for people ages 18 years and up (full criteria)
Healthy Volunteers
healthy people welcome
at UC Irvine
study started
completion around
Principal Investigator
by Navid Alem, MD (uci)



The study team aims to investigate whether implementing virtual reality therapy (VRT) during Genicular nerve radiofrequency ablation (GNRFA) procedure will provide better alleviation of procedural pain and augmented satisfaction for patients.

Official Title

The Effect of Virtual Reality on Pain and Patient Satisfaction in Adults Receiving Genicular Nerve Radiofrequency Ablation


Patients' experience through a medical procedure in a hospital environment is inherently stressful and painful. Although virtual reality (VR) was originally recognized for its entertainment value, it has recently been used as an innovative tool in clinical settings to reduce pain and anxiety, while improving patient satisfaction. VR is a computer generated simulation of a life-like experience that usually serves people for entertainment and social interactive purposes in a simulated three-dimensional environment. Virtual reality therapy (VRT) offers patients an opportunity to "get away" from noxious stimuli as they draw their attention towards another virtual world (Alem).

Virtual reality provides a cognitive distraction through creating a "real world illusion." VR may deter an individual's attention from pain as it offers a multimodal sensory distractor. This positive experience may result in reduction of pain score by decreasing the time patients think about their pain during a procedure.

Genicular nerve radiofrequency ablation (GNRFA) is an option to treat knee pain without surgery. The genicular nerves are the nerves that feed into the knee. Radiofrequency ablation is a process by applying radiofrequency waves to the nerves that are carrying the painful impulses from the knee joint. GNRFA uses fluoroscopy guidance to introduce 3 needles at each of the three genicular nerves which transmit sensation from the knee joint. This is followed by testing for sensory response, followed by administration of local anesthetic (2% lidocaine) per standard-of-care, and then radiofrequency ablation. This method of treatment is known to be very safe, convenient and reliable because fluoroscopy guidance provides high accuracy of localization at the procedure targets outside of the knee joint. Patients with symptomatic knee osteoarthritis have shown short and long term positive results following this method with significant reduction of pain levels (Kidd) and augmented functionality. This non-invasive procedure is able to successfully replace surgery or intra-articular therapy where the procedure is conducted directly on the knee joint.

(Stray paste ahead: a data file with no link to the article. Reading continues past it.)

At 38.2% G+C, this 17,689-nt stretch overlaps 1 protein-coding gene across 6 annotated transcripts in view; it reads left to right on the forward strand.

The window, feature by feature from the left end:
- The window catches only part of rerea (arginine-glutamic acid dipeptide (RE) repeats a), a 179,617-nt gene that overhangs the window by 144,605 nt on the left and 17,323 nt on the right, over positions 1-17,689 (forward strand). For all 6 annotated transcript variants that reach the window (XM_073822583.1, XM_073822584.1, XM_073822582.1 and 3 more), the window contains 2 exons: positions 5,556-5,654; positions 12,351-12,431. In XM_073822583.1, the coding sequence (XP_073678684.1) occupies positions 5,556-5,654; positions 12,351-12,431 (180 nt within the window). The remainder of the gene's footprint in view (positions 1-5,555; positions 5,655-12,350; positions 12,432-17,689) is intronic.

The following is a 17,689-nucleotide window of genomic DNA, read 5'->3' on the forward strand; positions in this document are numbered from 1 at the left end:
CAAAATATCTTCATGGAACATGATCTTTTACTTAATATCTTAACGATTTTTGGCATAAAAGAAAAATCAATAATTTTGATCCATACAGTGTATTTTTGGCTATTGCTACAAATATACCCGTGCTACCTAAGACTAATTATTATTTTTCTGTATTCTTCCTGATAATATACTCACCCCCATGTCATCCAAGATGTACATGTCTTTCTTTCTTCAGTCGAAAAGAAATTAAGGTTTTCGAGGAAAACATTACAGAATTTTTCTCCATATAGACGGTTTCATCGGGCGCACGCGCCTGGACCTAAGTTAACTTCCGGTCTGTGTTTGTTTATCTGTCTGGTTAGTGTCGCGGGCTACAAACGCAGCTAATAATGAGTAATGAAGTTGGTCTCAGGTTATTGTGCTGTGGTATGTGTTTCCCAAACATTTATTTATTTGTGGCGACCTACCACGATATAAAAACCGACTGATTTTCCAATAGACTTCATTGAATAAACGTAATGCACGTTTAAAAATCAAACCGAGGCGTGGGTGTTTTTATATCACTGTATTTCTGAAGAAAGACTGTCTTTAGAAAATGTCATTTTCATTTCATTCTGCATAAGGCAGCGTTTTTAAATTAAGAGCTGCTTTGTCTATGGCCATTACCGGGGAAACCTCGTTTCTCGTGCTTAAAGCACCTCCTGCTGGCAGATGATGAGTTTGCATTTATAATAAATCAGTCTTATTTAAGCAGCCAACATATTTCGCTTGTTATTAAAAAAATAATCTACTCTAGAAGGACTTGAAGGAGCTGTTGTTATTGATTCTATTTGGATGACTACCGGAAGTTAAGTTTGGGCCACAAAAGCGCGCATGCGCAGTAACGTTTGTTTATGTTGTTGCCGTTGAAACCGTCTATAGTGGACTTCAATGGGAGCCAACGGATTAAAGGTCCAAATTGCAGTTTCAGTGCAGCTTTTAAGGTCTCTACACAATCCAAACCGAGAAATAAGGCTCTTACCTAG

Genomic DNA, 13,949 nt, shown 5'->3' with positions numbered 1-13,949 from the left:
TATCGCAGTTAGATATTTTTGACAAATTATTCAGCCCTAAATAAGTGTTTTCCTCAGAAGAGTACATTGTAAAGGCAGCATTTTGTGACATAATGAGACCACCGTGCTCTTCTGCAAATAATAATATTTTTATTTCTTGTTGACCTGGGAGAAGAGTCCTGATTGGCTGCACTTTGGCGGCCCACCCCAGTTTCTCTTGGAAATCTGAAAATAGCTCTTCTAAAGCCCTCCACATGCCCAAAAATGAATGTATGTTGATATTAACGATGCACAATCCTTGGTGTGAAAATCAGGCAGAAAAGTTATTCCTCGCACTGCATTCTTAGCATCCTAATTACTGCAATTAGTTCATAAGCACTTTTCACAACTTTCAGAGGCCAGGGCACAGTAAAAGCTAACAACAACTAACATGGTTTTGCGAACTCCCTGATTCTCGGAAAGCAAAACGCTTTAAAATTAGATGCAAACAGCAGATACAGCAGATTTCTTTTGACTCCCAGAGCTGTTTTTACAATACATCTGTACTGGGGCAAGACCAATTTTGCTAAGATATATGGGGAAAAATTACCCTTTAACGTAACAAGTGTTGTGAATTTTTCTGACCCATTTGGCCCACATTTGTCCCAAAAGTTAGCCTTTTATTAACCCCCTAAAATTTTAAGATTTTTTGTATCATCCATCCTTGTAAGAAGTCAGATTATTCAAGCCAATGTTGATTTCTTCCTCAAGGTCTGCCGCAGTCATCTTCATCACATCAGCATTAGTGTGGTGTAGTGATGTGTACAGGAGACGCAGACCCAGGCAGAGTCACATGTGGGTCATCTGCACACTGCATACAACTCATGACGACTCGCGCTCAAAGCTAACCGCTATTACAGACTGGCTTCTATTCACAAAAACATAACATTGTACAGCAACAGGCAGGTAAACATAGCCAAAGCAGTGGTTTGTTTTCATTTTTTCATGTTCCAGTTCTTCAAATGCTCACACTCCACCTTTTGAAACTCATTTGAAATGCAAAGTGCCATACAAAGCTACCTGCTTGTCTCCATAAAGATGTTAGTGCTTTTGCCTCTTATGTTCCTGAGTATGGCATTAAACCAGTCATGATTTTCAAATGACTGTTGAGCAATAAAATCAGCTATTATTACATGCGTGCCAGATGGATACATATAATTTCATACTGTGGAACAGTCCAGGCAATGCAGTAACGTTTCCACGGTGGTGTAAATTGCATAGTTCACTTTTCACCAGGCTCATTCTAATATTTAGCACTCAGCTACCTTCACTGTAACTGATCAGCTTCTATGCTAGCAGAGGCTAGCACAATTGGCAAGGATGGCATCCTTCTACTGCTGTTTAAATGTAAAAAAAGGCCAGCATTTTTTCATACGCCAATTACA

Pain, Patient Satisfaction, Genicular Nerve Block, Virtual Reality, Genicular Nerve Radiofrequency Ablation, GNRFA, Soothe VR


You can join if…

Open to people ages 18 years and up

  • Patients aged 18 or older
  • Patients Undergoing a genicular nerve radiofrequency ablation
  • Patients who have previously received nerve blocks or radiofrequency ablation procedures may be included

You CAN'T join if...

  • Requiring sedation during procedure
  • Cognitive impairment or dementia
  • History of recent stroke, epilepsy, psychosis, or claustrophobia
  • Blindness or deafness
  • Refusal to use the headset
  • Isolation status for infection control
  • Motion sickness or active nausea/vomit
  • Pregnancy (Pregnancy testing point of care available for females of child bearing age)


  • UC Irvine Gottschalk Medical Plaza accepting new patients
    Irvine California 92617 United States

Lead Scientist at University of California Health

  • Navid Alem, MD (uci)
    Health Sciences Professor, Anesthesiology and Perioperative Care, School of Medicine. Authored (or co-authored) 6 research publications


accepting new patients
Start Date
Completion Date
University of California, Irvine
Applied VR Research Studies
Study Type
Expecting 67 study participants
Last Updated